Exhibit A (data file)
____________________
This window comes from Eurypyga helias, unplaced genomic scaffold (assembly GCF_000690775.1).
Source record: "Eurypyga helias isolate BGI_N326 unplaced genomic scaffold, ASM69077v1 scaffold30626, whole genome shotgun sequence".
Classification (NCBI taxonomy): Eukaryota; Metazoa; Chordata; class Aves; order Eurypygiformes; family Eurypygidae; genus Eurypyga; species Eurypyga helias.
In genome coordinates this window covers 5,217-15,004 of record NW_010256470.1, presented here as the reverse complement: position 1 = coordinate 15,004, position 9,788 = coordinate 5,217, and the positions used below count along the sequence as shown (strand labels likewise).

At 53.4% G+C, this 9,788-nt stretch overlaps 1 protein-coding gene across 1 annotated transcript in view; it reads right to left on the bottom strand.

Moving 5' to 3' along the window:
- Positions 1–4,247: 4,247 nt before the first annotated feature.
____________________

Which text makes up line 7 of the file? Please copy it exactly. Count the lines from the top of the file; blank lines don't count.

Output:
- Positions 1–4,247: 4,247 nt before the first annotated feature.